The overall prevalence of human infections by O. volvulus (8.3%) in the district of Ntui has considerably decreased over time. Similarly, the male sex, the age group 16-26 years and farmers were the most infected. The massive administration of ivermectin during seven successive years thus reduced the transmission of the disease. Consequently, the prevalence of O. volvulus infection in this health district has decreased from a hyperendemic to a hypoendemic state. However, careful monitoring of onchocerciasis should be continued to prevent the area from returning to its original hyperendemicity.

What is known about this topic

  • In Cameroon, a significant reduction in the prevalence of infection in children and adults after 5 to 13 years of annual community treatment with ivermectin has been demonstrated since 2003;
  • Onchocerciasis remains a major concern in several endemic zones, with prevalence values above 60% in the centre, littoral and west in 2011.

What this study adds

  • The massive administration of ivermectin during seven successive years has reduced the transmission of the disease;
  • The prevalence of onchocerciasis in the health district of Ntui has declined from a hyperendemic to a hypoendemic state.

 

 

Competing interests Up    Down

The authors declare no competing interests.

 

 

Authors' contributions Up    Down

FF Djuikwo Teukeng elaborated the concept design and drafted the manuscript; E Makou Tsapi was involved in patient recruitment and biological examination; F Guemgne Todjom and GA Gamago contributed to blood and skin examination; J Wabo Pone critically revised the article. All the authors have read and agreed to the final manuscript.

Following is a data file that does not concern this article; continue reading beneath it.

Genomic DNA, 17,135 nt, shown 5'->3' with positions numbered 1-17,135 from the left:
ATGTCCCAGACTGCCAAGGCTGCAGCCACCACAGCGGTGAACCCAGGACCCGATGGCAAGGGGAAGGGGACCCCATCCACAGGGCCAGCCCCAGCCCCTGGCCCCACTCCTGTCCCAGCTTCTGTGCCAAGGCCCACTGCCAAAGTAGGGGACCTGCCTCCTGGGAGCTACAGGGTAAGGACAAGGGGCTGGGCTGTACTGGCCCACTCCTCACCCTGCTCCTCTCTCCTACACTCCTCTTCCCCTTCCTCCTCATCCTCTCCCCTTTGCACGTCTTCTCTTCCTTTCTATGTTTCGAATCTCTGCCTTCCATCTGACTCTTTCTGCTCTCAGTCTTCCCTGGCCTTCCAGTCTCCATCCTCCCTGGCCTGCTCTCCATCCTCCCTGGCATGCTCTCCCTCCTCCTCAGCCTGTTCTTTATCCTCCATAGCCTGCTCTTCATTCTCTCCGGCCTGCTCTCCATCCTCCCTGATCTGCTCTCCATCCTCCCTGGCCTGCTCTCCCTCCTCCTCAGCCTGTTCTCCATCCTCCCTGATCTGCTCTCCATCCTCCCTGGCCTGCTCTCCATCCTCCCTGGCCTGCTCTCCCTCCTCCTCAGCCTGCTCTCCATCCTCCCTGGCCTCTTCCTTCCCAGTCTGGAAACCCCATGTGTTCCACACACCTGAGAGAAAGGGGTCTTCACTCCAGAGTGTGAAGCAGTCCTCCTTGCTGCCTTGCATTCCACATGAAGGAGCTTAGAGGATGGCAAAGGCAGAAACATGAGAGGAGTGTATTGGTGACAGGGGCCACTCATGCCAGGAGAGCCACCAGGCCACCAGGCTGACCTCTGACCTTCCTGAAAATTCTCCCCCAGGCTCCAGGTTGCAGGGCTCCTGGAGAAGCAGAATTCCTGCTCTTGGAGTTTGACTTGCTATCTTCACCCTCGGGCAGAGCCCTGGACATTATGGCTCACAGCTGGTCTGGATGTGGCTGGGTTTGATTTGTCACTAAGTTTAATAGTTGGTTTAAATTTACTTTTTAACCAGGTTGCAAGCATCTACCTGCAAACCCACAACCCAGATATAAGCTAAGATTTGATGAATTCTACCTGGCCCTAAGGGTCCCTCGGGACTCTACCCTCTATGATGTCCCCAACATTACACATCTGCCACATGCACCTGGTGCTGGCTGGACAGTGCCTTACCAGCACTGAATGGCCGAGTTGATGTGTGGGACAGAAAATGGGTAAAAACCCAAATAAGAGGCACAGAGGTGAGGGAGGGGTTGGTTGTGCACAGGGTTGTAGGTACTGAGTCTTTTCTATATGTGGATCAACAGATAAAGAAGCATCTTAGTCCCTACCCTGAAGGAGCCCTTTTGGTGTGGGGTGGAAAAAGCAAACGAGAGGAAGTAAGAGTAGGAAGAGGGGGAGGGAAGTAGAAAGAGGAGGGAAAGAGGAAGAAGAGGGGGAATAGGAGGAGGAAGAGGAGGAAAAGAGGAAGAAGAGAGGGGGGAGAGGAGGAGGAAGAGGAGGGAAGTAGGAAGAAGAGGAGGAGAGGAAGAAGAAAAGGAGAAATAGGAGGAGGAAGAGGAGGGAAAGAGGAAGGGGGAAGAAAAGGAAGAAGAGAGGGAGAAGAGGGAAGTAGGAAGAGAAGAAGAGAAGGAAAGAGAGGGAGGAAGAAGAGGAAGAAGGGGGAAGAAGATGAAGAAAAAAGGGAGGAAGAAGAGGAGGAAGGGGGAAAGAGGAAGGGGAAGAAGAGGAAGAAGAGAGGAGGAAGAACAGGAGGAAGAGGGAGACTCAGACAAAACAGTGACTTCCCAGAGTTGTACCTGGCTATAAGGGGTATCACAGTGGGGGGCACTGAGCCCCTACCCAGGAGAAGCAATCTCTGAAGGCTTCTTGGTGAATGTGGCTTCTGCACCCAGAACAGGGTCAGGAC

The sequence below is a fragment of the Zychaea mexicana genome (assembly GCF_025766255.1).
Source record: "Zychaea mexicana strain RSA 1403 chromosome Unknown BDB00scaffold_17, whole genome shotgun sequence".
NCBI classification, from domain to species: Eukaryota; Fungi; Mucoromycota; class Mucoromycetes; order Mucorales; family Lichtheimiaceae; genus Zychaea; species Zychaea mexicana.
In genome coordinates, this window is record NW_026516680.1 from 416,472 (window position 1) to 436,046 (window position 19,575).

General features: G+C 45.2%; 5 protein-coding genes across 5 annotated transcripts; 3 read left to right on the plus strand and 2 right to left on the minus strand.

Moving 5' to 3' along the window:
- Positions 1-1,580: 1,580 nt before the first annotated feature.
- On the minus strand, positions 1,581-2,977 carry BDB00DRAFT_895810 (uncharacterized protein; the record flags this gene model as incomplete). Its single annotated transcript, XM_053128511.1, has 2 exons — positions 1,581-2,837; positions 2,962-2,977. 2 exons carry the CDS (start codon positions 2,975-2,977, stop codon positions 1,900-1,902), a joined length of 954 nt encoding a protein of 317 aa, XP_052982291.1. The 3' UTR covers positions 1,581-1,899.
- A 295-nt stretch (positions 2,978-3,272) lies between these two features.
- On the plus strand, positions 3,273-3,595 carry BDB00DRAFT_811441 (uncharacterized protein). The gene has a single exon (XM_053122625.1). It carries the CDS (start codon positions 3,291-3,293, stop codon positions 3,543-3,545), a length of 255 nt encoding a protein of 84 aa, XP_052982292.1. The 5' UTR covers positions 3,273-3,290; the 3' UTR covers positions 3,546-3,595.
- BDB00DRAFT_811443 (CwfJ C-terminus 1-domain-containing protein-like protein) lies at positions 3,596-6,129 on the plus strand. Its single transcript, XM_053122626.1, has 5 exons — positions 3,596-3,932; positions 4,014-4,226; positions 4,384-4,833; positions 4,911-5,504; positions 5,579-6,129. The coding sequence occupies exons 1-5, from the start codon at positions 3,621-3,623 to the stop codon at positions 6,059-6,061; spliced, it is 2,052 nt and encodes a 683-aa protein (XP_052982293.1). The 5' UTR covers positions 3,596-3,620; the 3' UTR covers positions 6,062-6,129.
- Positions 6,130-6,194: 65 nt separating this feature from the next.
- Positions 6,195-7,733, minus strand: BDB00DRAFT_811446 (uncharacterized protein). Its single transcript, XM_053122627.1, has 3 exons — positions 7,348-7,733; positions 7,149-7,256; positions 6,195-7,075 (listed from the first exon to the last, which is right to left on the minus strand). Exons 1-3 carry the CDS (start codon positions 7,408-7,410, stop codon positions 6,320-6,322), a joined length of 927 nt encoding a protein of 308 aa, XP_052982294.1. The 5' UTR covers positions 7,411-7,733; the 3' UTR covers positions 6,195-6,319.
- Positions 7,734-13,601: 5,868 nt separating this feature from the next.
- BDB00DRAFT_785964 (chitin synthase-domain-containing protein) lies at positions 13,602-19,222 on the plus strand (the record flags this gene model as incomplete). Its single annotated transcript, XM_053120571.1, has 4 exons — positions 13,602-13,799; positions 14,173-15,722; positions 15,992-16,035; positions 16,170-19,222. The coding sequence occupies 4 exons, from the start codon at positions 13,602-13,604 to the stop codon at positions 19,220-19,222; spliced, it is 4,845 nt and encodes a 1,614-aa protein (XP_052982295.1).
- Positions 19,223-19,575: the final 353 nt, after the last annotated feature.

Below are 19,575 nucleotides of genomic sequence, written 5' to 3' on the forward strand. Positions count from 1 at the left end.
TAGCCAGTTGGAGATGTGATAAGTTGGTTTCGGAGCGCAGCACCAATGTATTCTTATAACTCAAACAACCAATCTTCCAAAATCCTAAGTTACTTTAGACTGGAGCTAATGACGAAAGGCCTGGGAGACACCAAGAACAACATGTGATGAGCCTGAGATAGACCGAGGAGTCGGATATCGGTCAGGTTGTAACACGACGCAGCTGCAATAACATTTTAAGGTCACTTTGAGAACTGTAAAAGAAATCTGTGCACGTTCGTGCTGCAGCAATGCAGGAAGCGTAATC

Acknowledgments Up    Down

The authors thank the people of Ntui for their cooperation and assistance in the data collection and the staff members of the Ntui District Hospital for their collaboration in laboratory investigations.

 

 

Tables Up    Down

Table 1: prevalence of Onchocerca volvulus infection in the 310 samples in relation to the age of participants

Table 2: prevalence of Onchocerca volvulus infection in relation to the occupation of participants

Table 3: prevalence of Onchocerca volvulus infection in relation to the village where the participants lived

 

 

References Up    Down

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Research

Prevalence of onchocerciasis after seven years of continuous community-directed treatment with ivermectin in the Ntui health district, Centre region, Cameroon

Research

Prevalence of onchocerciasis after seven years of continuous community-directed treatment with ivermectin in the Ntui health district, Centre region, Cameroon

Research

Prevalence of onchocerciasis after seven years of continuous community-directed treatment with ivermectin in the Ntui health district, Centre region, Cameroon